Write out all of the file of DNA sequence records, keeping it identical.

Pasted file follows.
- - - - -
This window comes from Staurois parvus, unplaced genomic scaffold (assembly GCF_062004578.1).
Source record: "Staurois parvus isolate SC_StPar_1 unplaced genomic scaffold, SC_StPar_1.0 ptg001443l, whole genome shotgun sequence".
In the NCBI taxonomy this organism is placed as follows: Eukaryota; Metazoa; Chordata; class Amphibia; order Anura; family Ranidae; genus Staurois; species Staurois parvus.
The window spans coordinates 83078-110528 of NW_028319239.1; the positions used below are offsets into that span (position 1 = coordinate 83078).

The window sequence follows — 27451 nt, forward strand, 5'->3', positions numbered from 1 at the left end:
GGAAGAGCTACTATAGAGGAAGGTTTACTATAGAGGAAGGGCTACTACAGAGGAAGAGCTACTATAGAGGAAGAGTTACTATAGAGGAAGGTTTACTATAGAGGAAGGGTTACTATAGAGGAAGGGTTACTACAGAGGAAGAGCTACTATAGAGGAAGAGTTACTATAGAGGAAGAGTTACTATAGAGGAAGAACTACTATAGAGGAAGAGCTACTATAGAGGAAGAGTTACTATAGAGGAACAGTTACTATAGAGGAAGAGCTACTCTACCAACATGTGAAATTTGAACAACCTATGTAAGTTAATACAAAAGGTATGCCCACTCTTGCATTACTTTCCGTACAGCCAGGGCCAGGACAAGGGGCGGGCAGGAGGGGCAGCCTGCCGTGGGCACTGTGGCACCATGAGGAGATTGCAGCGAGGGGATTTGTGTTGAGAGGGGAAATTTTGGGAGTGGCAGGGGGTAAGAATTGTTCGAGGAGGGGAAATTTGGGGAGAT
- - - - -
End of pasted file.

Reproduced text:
This window comes from Staurois parvus, unplaced genomic scaffold (assembly GCF_062004578.1).
Source record: "Staurois parvus isolate SC_StPar_1 unplaced genomic scaffold, SC_StPar_1.0 ptg001443l, whole genome shotgun sequence".
In the NCBI taxonomy this organism is placed as follows: Eukaryota; Metazoa; Chordata; class Amphibia; order Anura; family Ranidae; genus Staurois; species Staurois parvus.
The window spans coordinates 83078-110528 of NW_028319239.1; the positions used below are offsets into that span (position 1 = coordinate 83078).

The window sequence follows — 27451 nt, forward strand, 5'->3', positions numbered from 1 at the left end:
GGAAGAGCTACTATAGAGGAAGGTTTACTATAGAGGAAGGGCTACTACAGAGGAAGAGCTACTATAGAGGAAGAGTTACTATAGAGGAAGGTTTACTATAGAGGAAGGGTTACTATAGAGGAAGGGTTACTACAGAGGAAGAGCTACTATAGAGGAAGAGTTACTATAGAGGAAGAGTTACTATAGAGGAAGAACTACTATAGAGGAAGAGCTACTATAGAGGAAGAGTTACTATAGAGGAACAGTTACTATAGAGGAAGAGCTACTCTACCAACATGTGAAATTTGAACAACCTATGTAAGTTAATACAAAAGGTATGCCCACTCTTGCATTACTTTCCGTACAGCCAGGGCCAGGACAAGGGGCGGGCAGGAGGGGCAGCCTGCCGTGGGCACTGTGGCACCATGAGGAGATTGCAGCGAGGGGATTTGTGTTGAGAGGGGAAATTTTGGGAGTGGCAGGGGGTAAGAATTGTTCGAGGAGGGGAAATTTGGGGAGAT